Letter: Pension proposal could have negative impact

To the Editor:

Trumbull First Selectman Tim Herbst recently convened a Charter Revision Commission to make “corrections” to a charter his administration revised only two years ago. What stands out is that municipal charters are typically altered but once a generation.

A public hearing seeking comments on the commission’s draft was held earlier this week. The commission now has the option to make changes based on citizen input. Town Council may alter the commission’s document. With its approval, the revisions become a part of our November ballot.

Many articles were proposed for revision. The one of greatest interest is the most complex, least understood, yet the one that could produce the strongest negative impact on Trumbull’s taxpayers. The first selectman seeks to mandate that Trumbull fund its town and police pensions at 100 percent of the Actuarially Recommended Contribution (ARC) level each year, with no opt-out during a weak economy nor when pension investments earn less than their target amount.

We owe our retirees every penny we have promised them. Unfortunately, Trumbull has a history of underfunding both plans: The town’s is funded at a mere 28 percent of the required amount, the police’s at a more robust, but still unacceptable, 65 percent.

The point that deserves more consideration than the commission has given it is that pension funds do not always meet their return objective. For example, in the recent down economy, the town plan lost $2.5 million during the 2007-08 fiscal year, and another $4.2 million the next.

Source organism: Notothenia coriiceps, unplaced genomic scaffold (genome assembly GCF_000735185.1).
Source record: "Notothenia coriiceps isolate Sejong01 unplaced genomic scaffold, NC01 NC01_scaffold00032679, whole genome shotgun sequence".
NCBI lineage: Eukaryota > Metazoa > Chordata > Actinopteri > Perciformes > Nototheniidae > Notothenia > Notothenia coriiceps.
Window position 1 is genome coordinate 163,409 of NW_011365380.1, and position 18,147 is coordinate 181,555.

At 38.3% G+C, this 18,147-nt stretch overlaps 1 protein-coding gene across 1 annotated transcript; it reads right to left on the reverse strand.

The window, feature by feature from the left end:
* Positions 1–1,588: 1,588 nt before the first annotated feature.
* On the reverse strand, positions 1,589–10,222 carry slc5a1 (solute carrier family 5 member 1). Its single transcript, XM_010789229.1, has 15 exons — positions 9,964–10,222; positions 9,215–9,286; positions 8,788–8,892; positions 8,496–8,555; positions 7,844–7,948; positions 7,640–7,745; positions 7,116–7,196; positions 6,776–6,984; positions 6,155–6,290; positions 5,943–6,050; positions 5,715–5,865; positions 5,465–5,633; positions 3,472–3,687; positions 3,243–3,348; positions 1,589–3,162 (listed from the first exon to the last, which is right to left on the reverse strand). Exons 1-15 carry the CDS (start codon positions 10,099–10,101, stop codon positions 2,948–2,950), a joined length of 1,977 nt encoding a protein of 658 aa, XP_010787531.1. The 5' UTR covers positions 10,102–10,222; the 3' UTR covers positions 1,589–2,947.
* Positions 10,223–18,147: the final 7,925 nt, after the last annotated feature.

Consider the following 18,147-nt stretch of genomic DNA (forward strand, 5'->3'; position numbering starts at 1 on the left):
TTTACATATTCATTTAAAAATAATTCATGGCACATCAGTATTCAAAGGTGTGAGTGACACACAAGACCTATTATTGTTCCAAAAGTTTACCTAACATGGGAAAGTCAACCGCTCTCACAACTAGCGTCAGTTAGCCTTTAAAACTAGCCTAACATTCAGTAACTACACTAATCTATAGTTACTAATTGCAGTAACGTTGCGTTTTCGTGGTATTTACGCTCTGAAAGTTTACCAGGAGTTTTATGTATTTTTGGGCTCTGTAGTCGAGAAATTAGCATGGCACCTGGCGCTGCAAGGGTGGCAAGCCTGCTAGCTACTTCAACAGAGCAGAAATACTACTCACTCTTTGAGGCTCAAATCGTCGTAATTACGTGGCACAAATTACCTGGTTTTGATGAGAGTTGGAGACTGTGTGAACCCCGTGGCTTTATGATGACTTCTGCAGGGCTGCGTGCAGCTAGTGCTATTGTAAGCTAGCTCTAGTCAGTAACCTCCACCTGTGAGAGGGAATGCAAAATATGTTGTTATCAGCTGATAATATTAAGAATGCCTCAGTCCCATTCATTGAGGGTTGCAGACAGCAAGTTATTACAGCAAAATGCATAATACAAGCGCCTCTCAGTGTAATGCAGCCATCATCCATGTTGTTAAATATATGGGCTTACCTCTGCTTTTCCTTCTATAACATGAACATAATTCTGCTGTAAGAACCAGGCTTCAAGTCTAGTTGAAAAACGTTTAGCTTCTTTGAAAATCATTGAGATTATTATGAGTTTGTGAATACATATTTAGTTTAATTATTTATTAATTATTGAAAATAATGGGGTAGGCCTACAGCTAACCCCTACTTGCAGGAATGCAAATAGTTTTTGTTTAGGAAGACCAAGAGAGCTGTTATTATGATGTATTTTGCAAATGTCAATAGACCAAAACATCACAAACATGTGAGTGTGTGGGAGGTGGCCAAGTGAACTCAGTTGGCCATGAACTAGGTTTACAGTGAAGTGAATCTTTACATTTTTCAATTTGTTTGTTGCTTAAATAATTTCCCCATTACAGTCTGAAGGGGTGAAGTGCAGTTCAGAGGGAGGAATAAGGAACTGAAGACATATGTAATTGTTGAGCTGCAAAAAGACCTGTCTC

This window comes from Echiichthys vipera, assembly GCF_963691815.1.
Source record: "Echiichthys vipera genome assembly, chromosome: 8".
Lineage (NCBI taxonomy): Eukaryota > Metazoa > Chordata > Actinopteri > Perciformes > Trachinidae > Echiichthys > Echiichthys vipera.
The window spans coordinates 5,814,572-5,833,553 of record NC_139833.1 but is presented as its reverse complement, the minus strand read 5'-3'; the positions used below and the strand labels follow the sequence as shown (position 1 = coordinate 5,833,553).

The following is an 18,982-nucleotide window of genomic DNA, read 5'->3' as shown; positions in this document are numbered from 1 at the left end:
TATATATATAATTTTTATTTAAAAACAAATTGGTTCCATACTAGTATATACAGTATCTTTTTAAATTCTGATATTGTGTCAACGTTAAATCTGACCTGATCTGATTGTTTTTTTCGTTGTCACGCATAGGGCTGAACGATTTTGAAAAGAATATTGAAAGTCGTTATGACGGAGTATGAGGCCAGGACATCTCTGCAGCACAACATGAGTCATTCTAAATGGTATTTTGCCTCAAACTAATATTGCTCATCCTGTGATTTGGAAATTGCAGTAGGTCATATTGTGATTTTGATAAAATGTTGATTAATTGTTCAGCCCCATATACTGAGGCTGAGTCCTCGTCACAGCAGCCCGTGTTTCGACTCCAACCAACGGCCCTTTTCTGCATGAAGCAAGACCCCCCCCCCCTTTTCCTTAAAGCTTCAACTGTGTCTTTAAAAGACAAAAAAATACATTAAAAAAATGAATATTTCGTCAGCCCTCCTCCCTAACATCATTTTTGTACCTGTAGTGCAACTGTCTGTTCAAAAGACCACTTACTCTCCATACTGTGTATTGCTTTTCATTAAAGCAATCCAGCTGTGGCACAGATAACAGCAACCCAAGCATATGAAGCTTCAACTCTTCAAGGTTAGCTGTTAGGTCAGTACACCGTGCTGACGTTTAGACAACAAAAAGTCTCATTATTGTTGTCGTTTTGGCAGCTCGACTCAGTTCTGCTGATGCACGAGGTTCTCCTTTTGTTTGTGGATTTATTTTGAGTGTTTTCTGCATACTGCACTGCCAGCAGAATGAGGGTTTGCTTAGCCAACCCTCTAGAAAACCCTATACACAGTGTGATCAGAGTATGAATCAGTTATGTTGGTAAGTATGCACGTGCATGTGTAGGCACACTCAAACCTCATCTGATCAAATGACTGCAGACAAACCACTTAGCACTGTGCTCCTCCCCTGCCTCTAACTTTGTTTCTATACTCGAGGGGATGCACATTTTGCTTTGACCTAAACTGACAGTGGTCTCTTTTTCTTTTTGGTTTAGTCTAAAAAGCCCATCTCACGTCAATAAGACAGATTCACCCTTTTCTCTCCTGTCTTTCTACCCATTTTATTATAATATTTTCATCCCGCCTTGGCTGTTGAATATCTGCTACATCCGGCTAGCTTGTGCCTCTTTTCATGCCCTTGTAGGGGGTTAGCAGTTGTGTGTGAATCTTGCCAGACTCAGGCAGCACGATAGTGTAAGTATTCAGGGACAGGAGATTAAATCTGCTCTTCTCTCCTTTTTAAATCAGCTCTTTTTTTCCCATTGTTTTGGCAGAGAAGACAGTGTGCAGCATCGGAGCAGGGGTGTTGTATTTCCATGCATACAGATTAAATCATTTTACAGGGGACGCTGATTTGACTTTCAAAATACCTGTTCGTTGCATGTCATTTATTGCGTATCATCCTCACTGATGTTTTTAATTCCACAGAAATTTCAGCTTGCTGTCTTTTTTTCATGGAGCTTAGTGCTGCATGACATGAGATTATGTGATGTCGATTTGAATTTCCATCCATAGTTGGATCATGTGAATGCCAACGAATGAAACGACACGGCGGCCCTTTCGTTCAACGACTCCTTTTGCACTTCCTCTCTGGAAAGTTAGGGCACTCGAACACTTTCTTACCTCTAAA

Had the proposed mandate been in effect, already stressed taxpayers would have had to make up these losses (plus losses in the police fund). The first selectman could have invoked a combination of three alternatives: cutting town and/or school services, bonding the losses, or increasing our tax rate. None is attractive.

The commission holds up two communities as models for Trumbull. Greenwich has the mandate the first selectman proposes, Newtown does not, but for years, has had the “discipline” to fully fund. Both communities are interesting, neither is relevant.

Greenwich has the largest Grand List in the state — seven times that of Trumbull — plus a tax rate one-third of ours. They have a single, fully-funded pension plan with assets of $400 million for all town employees. Its investments lost $35 million during the weak economy. The town made up the losses from available funds.

Newtown is less well resourced, but their discipline keeps their plan fully funded.

The writer proposes an alternative charter article that increases pension funding well beyond current practice to fully fund both sooner, yet without endangering services or forcing taxpayers to the brink. Both pensions should be funded at not less than 75 percent of ARC annually, regardless the economy. In addition, the first selectman should supplement the mandated amount to fund as close to 100 percent as he deems appropriate, leading by example rather than mandate.

This will create greater flexibility, while infusing the discipline needed to maintain our commitment to our retirees.

Roy Fuchs